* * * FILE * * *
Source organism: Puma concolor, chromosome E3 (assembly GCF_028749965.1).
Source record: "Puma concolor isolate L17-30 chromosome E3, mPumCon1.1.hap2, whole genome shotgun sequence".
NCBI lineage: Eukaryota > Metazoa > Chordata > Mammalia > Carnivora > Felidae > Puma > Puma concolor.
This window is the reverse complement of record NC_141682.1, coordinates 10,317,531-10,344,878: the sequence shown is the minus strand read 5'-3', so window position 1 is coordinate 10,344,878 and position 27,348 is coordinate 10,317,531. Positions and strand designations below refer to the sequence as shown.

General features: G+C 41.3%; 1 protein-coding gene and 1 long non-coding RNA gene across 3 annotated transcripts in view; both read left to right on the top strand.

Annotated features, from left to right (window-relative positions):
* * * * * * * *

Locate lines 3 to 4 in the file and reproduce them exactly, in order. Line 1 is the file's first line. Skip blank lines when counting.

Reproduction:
NCBI lineage: Eukaryota > Metazoa > Chordata > Mammalia > Carnivora > Felidae > Puma > Puma concolor.
This window is the reverse complement of record NC_141682.1, coordinates 10,317,531-10,344,878: the sequence shown is the minus strand read 5'-3', so window position 1 is coordinate 10,344,878 and position 27,348 is coordinate 10,317,531. Positions and strand designations below refer to the sequence as shown.